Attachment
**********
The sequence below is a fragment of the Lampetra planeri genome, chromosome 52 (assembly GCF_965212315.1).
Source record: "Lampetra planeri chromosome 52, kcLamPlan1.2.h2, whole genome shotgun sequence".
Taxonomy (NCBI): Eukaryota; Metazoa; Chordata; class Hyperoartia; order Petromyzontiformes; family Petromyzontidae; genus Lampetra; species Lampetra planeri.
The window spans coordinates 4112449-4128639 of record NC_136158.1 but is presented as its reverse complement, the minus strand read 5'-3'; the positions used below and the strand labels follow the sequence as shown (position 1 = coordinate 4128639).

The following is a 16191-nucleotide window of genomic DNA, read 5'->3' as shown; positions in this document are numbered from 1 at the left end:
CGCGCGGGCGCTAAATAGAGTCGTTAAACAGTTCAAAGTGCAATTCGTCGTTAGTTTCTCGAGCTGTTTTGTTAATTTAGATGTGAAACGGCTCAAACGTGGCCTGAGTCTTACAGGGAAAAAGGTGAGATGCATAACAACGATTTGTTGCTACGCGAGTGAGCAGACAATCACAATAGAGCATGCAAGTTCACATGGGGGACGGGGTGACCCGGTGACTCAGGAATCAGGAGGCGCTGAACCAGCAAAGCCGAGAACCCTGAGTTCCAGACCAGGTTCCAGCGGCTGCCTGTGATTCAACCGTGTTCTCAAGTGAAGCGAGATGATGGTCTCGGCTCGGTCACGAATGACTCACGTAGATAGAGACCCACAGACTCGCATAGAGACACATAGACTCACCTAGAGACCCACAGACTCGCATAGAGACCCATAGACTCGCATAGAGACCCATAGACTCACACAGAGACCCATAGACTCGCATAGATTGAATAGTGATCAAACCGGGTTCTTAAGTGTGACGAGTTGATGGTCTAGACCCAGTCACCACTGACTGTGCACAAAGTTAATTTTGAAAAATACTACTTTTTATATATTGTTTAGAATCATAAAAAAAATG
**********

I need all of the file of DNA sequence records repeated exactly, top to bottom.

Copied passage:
The sequence below is a fragment of the Lampetra planeri genome, chromosome 52 (assembly GCF_965212315.1).
Source record: "Lampetra planeri chromosome 52, kcLamPlan1.2.h2, whole genome shotgun sequence".
Taxonomy (NCBI): Eukaryota; Metazoa; Chordata; class Hyperoartia; order Petromyzontiformes; family Petromyzontidae; genus Lampetra; species Lampetra planeri.
The window spans coordinates 4112449-4128639 of record NC_136158.1 but is presented as its reverse complement, the minus strand read 5'-3'; the positions used below and the strand labels follow the sequence as shown (position 1 = coordinate 4128639).

The following is a 16191-nucleotide window of genomic DNA, read 5'->3' as shown; positions in this document are numbered from 1 at the left end:
CGCGCGGGCGCTAAATAGAGTCGTTAAACAGTTCAAAGTGCAATTCGTCGTTAGTTTCTCGAGCTGTTTTGTTAATTTAGATGTGAAACGGCTCAAACGTGGCCTGAGTCTTACAGGGAAAAAGGTGAGATGCATAACAACGATTTGTTGCTACGCGAGTGAGCAGACAATCACAATAGAGCATGCAAGTTCACATGGGGGACGGGGTGACCCGGTGACTCAGGAATCAGGAGGCGCTGAACCAGCAAAGCCGAGAACCCTGAGTTCCAGACCAGGTTCCAGCGGCTGCCTGTGATTCAACCGTGTTCTCAAGTGAAGCGAGATGATGGTCTCGGCTCGGTCACGAATGACTCACGTAGATAGAGACCCACAGACTCGCATAGAGACACATAGACTCACCTAGAGACCCACAGACTCGCATAGAGACCCATAGACTCGCATAGAGACCCATAGACTCACACAGAGACCCATAGACTCGCATAGATTGAATAGTGATCAAACCGGGTTCTTAAGTGTGACGAGTTGATGGTCTAGACCCAGTCACCACTGACTGTGCACAAAGTTAATTTTGAAAAATACTACTTTTTATATATTGTTTAGAATCATAAAAAAAATG